In time, her brother-in-law became very ill and his family tried all possible means, both Western and Oriental, to cure him. Since nothing worked, his family consulted a simbang in a village far from their home about his illness. M accompanied them. During the consultation, the simbang spontaneously told the family that the brother-in-law should permit the mother jamnyeo to perform jesa for her husband because H's spirit did not eat jesa food prepared by his brother's family. According to Korean cultural belief, a hungry ghost can cause illness or misfortune among its descendents to draw their attention to its needs. 
Older Adulthood. Despite of the simbang's advice, M's brother-in-law still did not allow M to serve her husband's hungry spirit by preparing his jesa food for another couple of years. As B's condition worsened, he finally relented, and allowed M to serve her husband by preparing his jesa food and observing his jesa in her own house. In recent years, she has continued serving her husband's jesa in her own house accompanied by her four daughters and two sons-in-law. Serving jesa for her husband at her own house with her children, as well as sharing jesa food with her friends and neighbors makes her very happy. More importantly, M is comforted by the belief that her sons-in-law will continue the practice, serving her jesa, along with that of her husband, after she passes away. At the same time, referring to the Korean maxim, "A son-in-law is a guest for 100 years (meaning forever)," M could not help thinking that sons-in-law are not exactly the same as her own sons. Within the past two years (1992-1993), M prepared her own sueui (traditional Korean burial dress), despite a Korean custom that parents' sueui are supposed to be made or prepared by adult children. M, however, prepared it herself because she wanted to minimize the financial burden on her daughters as much as possible, and she wanted to be able to show her friends and neighbors that her sueui was already prepared, even though she had only daughters. 
A fundamental tenet of sociocultural theories is that individuals' lives are intimately and inextricably embedded in their contexts. From a sociocultural perspective, understanding M's life events requires comprehending the island's larger contexts, including the historical, political, and sociocultural milieu in which M's personal live events were rooted and developed. 
The history of Jejudo is replete with invasions from Mongolia, Japan, and mainland Korea, and the islanders are well known for numerous successful and unsuccessful rebellions against occupying powers (MERRILL, 1980). At the beginning of the 15th century, Jejudo came under the strong control of the Confucianism-oriented Chosun dynasty (1392-1910) of mainland Korea. It imbued the island's indigenous sociocultural structure with elements of male-dominated neo-Confucian ideology, especially in domains related to moral "virtues" (see NEMETH, 1987 for an elaborated discussion of neo-Confucian impacts on Jejudo). Later, in the early 20th century, Jejudo like the rest of Korea was annexed by Japan (1910-1945).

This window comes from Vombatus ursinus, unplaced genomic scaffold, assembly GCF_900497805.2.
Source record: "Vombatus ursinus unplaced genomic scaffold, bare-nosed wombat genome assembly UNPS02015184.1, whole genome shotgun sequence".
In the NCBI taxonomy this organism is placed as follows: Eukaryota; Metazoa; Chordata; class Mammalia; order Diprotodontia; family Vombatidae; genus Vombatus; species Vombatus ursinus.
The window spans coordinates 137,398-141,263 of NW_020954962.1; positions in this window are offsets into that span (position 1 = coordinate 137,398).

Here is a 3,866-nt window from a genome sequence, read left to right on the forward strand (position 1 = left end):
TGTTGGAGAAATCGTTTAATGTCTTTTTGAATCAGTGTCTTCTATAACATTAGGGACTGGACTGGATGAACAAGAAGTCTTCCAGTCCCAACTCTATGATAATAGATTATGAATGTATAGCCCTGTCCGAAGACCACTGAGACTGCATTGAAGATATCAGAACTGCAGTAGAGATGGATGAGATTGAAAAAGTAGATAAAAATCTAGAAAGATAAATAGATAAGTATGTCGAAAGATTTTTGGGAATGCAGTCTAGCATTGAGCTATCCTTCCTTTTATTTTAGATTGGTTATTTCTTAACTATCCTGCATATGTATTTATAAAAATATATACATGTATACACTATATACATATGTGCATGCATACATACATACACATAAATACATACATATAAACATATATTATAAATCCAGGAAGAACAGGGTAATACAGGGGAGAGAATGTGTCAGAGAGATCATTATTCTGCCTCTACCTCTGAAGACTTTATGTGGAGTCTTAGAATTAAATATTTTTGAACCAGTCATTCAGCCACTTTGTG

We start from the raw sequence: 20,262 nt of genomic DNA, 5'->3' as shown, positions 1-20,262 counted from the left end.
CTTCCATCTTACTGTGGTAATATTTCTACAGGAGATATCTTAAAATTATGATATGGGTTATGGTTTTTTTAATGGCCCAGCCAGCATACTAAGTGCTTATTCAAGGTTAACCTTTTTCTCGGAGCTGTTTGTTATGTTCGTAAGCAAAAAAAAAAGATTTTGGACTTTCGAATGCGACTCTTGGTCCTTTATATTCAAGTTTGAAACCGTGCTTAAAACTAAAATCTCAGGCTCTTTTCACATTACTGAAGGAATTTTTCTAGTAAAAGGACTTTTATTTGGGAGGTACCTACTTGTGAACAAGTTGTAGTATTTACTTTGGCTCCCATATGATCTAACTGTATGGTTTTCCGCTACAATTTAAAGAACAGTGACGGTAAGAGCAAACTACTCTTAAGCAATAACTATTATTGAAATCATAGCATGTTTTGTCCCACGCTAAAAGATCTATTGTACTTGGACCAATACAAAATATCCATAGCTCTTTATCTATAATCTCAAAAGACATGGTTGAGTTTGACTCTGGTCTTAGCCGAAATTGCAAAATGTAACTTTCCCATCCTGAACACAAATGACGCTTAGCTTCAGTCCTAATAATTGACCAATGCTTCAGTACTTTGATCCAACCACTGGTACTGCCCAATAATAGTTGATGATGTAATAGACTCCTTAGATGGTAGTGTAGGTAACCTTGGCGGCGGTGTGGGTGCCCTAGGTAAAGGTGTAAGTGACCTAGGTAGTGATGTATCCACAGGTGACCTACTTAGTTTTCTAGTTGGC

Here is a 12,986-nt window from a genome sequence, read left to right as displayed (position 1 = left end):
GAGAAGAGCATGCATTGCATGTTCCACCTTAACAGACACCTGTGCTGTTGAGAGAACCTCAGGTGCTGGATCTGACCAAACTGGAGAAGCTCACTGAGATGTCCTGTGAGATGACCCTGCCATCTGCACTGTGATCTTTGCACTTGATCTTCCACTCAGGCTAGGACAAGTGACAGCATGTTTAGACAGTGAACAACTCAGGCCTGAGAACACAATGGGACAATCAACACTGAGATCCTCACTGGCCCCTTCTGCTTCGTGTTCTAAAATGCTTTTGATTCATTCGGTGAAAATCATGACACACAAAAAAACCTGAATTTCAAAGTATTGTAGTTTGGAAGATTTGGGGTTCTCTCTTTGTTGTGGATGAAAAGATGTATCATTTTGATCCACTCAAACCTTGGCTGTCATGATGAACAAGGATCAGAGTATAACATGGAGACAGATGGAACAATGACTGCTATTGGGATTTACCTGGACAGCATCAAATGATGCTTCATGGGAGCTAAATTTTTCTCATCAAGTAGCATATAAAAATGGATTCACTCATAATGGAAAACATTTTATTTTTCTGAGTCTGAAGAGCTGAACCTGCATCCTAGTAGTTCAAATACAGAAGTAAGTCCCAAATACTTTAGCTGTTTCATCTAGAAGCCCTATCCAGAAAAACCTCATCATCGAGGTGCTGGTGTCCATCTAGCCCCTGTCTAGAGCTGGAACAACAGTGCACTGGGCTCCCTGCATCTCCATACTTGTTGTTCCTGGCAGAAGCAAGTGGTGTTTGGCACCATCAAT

Following the Korea's Independence in 1945, Jejudo and surrounding small islands were united as JejuDo (Jeju province). In the immediate post-Independence era, sociopolitical chaos between right-wing government police, military, and American "advisors;" and left wing "communists" marked daily life for Jejudo residents. The conflict continued for about seven years (1947-1953). On April 3rd, 1948, the violence organized by leftists erupted into one of the most tragic, terrifying, and although it is rarely discussed in official accounts of Korean history, virtually no Jeju family escaped the April Third Event unscathed. At the time, as well as today, many Jeju residents see the conflict as one between Jeju citizens and the South Korean police and their American backers; rather than between left and right wing forces (MERILL, 1980; YANG, 1988). It remains even today, nearly 60 years later, a live wound in Jeju islanders' individual, collective, and historical consciousness (c.f., KIM, 1989). 
Economically, following the Korean War which ended in 1953, Jejudo began a slow journey toward modernization. In 1971, the Korean government launched the saemaul undong (new village movement) nationwide in order to ameliorate economic and living condition imbalances between rural and urban communities (LEE, 1984). As a part of the new village movement, the central government planned to develop Jejudo into an international tourist destination, as well as Korea's only semi-tropical agricultural province. Reacting against the ideology of compulsory change, Jeju islanders initially resisted the saemaul undong's highly centralized patterns of authority. If implemented, the movement would undermine traditional, Confucian-based, local authoritarian institutions that existed in many Jeju villages (NEMETH, 1987). Despite the initial resistance to the saemaul undong policies, over the past 30 years, they helped JejuDo become the Korean province with highest per capita income in the country. 
Throughout the island's history, people on Jejudo have been exposed to numerous novel forms of life brought by traders, foreign invaders, and imposed by mainland authorities; while struggling to maintain their "indigenous" culture. During the Chosun dynasty (1392-1910), the Korean state's ideological orientation shifted to Neo-Confucianism from Buddhism of the preceding Shilla Dynasty. This change altered ordinary Korean people's lives on both the mainland and Jejudo (NEMETH, 1987). Under Confucianism, the most valued virtue is the maintenance of social order through hierarchically organized social structure: the self, the family, the country, and the world. In particular, discipline and moral training of self and the balanced management and preservation of family are considered foundations in the maintenance of Confucian social order.